A Juice Cleanse Taught Me That You Can Never Go Home Again
My Mom and I had never tried a juice cleanse before. On the road, with no bathrooms — seems like a great time to dive in! My family has lived in San Diego, California since the late 1940s when my grandfather was stationed there with the Navy. After his Naval career was over he and my grandmother did not move back to the South after experiencing the freedom, sunny days and beaches of “America’s Finest City.” My mother and her four siblings were raised in San Diego, as well as their progeny. Most never left.
As an adult, I made my way to Idaho to seek a quieter life. When they retired, my Mom and step-father followed. We liked our adopted home but, at the core we were Californians and, before long we became nostalgic for snarled traffic, an In-N-Out Burger Double-Double, a decent carne asada burrito and outrageous home prices. So, every year my Mom and I would make a pilgrimage to the homeland with empty suitcases, unrealistic expectations and Ativan.
With every passing year my former home becomes more unrecognizable. The skyline has more high rise apartment buildings, the San Diego Padres uniforms are no longer brown and yellow, and where did all of these people come from?
As my Mom and I checked out of our hotel in San Diego on Sunday morning after a few days of shopping and reminiscing, we tried our first juice of the cleanse — Vanilla Almond Protein which promised to “keep your mind clear.” It didn’t taste too bad, but after drinking it along with the recommended twelve ounces of water, the only thing clear to me was that I had to pee. My Mom and I had a full slate of activities planned — visiting various family members and friends, driving by our old haunts and other getting the band back together stuff. We had planned to head over to the house of one of my Mom’s former work colleagues, but my triangulations with Google Maps confirmed that my bladder was not going to make it. So, we ducked into a Starbucks, pretended to order something and then slipped one by one to the bathroom. We didn’t feel particularly bad because my Mom conservatively spends $200 per month at Starbucks in Boise. But here, we are just interlopers who didn’t buy anything. Isn’t this Starbucks goodwill and karma geographically transferrable?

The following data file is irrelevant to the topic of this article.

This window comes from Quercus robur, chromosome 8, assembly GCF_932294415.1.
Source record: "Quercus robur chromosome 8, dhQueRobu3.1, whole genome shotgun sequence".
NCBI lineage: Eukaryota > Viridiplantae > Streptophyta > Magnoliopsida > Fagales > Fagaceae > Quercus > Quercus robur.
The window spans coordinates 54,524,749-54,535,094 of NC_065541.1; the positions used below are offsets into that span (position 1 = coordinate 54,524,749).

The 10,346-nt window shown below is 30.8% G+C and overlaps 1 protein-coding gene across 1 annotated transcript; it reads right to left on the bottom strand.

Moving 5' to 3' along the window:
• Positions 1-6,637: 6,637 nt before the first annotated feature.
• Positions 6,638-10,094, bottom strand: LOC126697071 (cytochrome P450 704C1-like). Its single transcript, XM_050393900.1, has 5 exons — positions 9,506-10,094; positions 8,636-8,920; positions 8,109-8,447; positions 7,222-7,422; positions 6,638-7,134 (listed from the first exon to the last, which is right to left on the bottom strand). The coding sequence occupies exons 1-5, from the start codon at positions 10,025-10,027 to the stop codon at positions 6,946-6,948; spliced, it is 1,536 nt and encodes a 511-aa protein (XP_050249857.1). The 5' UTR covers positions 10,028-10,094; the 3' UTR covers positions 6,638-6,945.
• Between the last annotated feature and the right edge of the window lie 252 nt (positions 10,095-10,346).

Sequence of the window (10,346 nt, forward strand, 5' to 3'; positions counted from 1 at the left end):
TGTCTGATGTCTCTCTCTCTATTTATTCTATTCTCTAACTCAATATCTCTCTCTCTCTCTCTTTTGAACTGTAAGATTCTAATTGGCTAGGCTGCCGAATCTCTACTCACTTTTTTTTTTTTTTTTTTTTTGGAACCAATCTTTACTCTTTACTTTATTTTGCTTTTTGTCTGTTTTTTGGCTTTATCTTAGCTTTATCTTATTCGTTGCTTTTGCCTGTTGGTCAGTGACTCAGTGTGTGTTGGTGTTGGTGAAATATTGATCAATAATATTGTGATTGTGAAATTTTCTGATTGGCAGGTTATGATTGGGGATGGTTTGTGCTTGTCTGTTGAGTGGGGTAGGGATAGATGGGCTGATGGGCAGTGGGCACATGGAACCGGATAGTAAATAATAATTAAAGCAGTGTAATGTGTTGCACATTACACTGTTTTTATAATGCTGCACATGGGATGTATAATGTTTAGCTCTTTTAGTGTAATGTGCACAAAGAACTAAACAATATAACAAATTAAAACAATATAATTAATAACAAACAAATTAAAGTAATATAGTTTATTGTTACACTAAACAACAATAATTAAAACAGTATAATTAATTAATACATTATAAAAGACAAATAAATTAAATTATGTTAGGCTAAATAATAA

Kale, Spinach and Other Green Stuff
Next up — a “green” juice that tasted . . . green. We felt energized by the San Diego sun, celery and kale, so we headed to some familiar stores that we don’t have in Idaho. We drive to where they were, where they have always been. But they are gone — replaced by a Whole Foods and Cricket Wireless store. But I don’t have time to be disappointed because the green juice and aloe vera water have kicked in. I must pee now! I scan my mental map Terminator style — what bathroom are we closest to? I got it! — My Aunt Linda. I know she will be happy to see us. Unannounced, we ring the doorbell and she is surprised? Excited? Annoyed?
My side of the conversation goes like this, “Hi! So nice to see you after so long. How have you been? . . . Do you mind if I use the bathroom?” My Mom glares at me as I peel my thighs from the plastic covered floral damask sofa and head to the bathroom. I beat her to it! We catch up a little bit with my aunt, but the conversation feels forced. Did we just use her for a bathroom? Would we have stopped at all if we didn’t need to pee?
Beets, Tires & Dirt
On our way to our next stop, we can’t help but feel a bit disconnected from the family and personal landmarks of our ancestral home. Is anyone happy to see us? Does it matter that we’re there? Will it matter when we’re gone? My grandparents are all dead now, along with various aunts, uncles and cousins. The younger generation has their own lives and don’t necessarily care about visiting with us “old-timers.”
We drink our next juice that tastes like dirt, bike tires and beets . . . in that order. Surely our next stop will boost our mood. We drive to another aunt’s house — my mother’s sister. The aunt who years ago asked my Mom what to do after she backed over her family cat, Snowball — twice. The aunt who, when I was a teenager, gave me my first piece of expensive jewelry, smuggled me rolled tacos with guacamole from Gold Star Tamale Company, and quietly tucked a key to her house into my hand when I was fighting with my step-father. Whenever I wanted to ruminate about something bizarre that made sense to my teenage brain, I talked to her for hours.